LESSON: How to sound like Tony Iommi

With the recent release of The Devil You Know, the new album by Heaven & Hell (otherwise known as Mob Rules-era Black Sabbath) it seems a perfect time to look at the monstrous tones of one Tony Iommi. Iommi’s pioneering rhythm guitar style defined heavy metal, but while today’s players follow Iommi’s example by tuning down, they tend to use heavy strings and sometimes even baritone guitars to keep everything sounding tight and punchy. But even in Sabbath’s early days Iommi used the lightest strings he could find, and this was out if necessity rather than choice. At age 19 an industrial accident robbed the lefty of the tips of his right middle and ring fingers. While what was left of his fingers were healing, Iommi could only use his index and pinky fingers for fretting – which placed the classic root/fifth power chord and minor pentatonic scale shapes right under his fingertips, if you’ll pardon the pun. Iommi eventually fashioned leather ‘thimbles’ to replace the missing fingertips, but to further aid his weakened fingers in things like bending and hammer-ons he started tuning down. And down. And down. The combination of light strings and downtuning added a darkness and warmth that you just can’t get with a standard tuning or with downtuned heavy guage strings.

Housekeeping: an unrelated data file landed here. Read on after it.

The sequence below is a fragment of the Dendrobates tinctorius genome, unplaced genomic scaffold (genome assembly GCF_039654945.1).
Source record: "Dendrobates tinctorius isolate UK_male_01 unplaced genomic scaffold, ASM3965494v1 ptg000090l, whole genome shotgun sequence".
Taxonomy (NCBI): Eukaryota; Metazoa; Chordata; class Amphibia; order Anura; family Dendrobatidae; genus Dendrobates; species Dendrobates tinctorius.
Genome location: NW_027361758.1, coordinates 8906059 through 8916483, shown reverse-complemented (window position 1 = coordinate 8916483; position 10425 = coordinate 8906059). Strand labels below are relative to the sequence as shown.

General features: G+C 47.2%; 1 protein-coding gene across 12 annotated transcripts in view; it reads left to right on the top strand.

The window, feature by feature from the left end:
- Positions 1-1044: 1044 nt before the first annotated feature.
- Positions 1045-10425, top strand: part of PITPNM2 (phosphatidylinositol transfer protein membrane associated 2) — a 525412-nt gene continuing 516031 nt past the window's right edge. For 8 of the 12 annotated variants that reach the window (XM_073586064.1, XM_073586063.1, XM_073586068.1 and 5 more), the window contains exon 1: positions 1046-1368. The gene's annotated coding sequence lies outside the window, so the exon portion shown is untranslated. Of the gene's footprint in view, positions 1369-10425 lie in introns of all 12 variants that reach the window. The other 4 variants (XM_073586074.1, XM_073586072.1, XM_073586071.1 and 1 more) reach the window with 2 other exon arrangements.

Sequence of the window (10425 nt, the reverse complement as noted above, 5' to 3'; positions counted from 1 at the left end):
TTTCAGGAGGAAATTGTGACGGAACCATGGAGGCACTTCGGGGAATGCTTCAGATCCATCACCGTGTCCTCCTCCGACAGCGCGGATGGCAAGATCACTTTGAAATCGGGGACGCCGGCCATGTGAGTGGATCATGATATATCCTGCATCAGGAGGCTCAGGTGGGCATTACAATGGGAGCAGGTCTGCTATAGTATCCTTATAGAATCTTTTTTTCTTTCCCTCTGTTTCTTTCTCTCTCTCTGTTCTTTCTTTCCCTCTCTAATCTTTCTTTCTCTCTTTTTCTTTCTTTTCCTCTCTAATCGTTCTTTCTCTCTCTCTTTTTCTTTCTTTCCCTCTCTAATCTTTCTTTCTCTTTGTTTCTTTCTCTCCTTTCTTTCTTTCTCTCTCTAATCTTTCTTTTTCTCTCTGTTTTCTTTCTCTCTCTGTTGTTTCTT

CLICK HERE to buy The Devil You Know from Amazon.com.

When it comes to rhythm you’ll want to use a relatively low gain sound for early Sabbath. Don’t let the overall heaviness of the band fool ya: much of the low end weight is created by not by Iommi himself but by the combination and interaction of Iommi and bass player Geezer Butler. Contrary to modern metal convention, if you’re going for an early Sabbath sound you should favour the neck pickup for your rhythm tone, and as much as possible play chords on the E and A strings instead of switching to higher strings. If played the way Iommi does it, the Iron Man riff should take you up to the 15th fret on the low E. Remember it’s often what you play and how you play it, not where the knobs are set. Back in the day Tony used a treble booster to nudge his amp further into overdrive. If you want to go this classic route, check out the Roger Mayer Concorde +.